I had a teacher once who was a great lover of Yeats. But in a conversation with me late in his career he confessed that he no longer regarded Yeats as being quite as important as he once had. It was not that his enjoyment of the poetry, as poetry, had lessened, but that he had come to see Yeats's style as a sort of rhetoric that was often greater than its subject: that there was somewhat less to the poetry than meets the eye. It appears to me that something like that is operative in Hitchens's work; its brilliant surface—brilliant in an English way that's especially impressive to Americans—often makes it appear better—more accurate, more profound—than it really is.
Yet, with all the reservations above, I don't think we are wrong to admire him. The fact that he had huge blind spots, and was perhaps not so accomplished a writer and thinker as some esteemed him, does not mean that he didn't have the virtues often attributed to him. If a man sets out willingly to battle a dragon, he deserves credit for courage even if it turns out that the dragon was not a dragon at all, or that he attacked it in the wrong way with the wrong weapons.
Hitchens was applauded by conservatives and especially neo-conservatives for his willingness to question and then to break with the left, with a quasi-religious view of the world that he had inhabited for most of his life. That took courage. His support of the Iraq war, whether it was right or wrong, was based on a genuine attempt to understand what is happening in the Middle East and what the West can and should do about it.
Whether we agreed with him or not, those of us who admired and respected him felt that he was trying to see and understand the world as it really is, and to follow that understanding wherever it led, whatever offense might be done to conventional opinion. I find it impossible to believe that he wasn't sometimes speaking out of a simple and somewhat juvenile desire to shock and to play the rebel. But I also believe that he genuinely hated cant, whatever its source, and that his fundamental intention was always to seek out and to face reality. This is the stuff of which great faith is made, and what made so many Christians feel a kinship with him. We hoped he would convert, of course, and put his brilliance to a better purpose. And after his cancer was diagnosed some hoped, and a few predicted, that it would be the catalyst for a change of mind. But to tell the truth I'm almost glad that didn't happen: I wouldn't have wanted to see him back down out of a simple fear of death. In his last illness he refused to avert his eyes from the reality of his situation, and in this piece in Vanity Fair (was it his last?) he shoots down that popular and obviously shaky proverb of Nietzsche's, "Whatever does not kill me makes me stronger." If there is some element of spiritual truth at the core of that, it is manifestly false in the physical realm, and often enough in the psychological, and I don't think Nietzsche would have cared for the power-of-positive-thinking twist it has been given in recent popular culture.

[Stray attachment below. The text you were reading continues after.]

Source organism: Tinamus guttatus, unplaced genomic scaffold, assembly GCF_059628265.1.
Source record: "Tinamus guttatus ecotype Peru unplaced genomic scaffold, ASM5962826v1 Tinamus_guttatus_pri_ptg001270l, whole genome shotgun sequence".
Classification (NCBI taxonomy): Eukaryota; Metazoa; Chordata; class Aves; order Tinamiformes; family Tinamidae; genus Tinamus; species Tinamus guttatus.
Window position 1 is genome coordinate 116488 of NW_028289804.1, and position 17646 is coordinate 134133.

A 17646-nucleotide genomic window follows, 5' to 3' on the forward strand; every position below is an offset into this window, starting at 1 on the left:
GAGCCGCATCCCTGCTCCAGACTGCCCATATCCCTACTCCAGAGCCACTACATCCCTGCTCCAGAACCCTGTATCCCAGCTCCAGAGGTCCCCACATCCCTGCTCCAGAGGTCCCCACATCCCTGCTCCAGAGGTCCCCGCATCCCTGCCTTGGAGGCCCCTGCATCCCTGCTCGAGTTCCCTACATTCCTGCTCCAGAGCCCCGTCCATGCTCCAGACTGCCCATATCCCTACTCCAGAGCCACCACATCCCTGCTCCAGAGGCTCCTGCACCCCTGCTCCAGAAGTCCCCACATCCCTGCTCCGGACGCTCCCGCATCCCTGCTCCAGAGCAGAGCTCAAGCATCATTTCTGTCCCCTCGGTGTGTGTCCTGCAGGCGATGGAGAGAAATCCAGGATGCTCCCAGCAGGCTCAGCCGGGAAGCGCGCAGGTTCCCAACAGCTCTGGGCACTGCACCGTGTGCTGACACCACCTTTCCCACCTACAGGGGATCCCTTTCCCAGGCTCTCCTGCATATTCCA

I also don't think Hitchens would have wanted obituaries that were anything less than honest, which is why I've said here exactly what I think.
I had thought I might gather up some of the obituaries and tributes, but there are simply too many for me to sort through. Google the name "Hitchens" and you'll turn up plenty of them. You really must read his brother Peter's first published reaction, though. (Thanks to Robert for passing that along to me.)
I was about to post this when I ran across this piece by Hitchens in which he discusses the death in Iraq of a young soldier whose decision to enlist was partly due to Hitchens's writing. I believe it settles the question of whether he could be profound.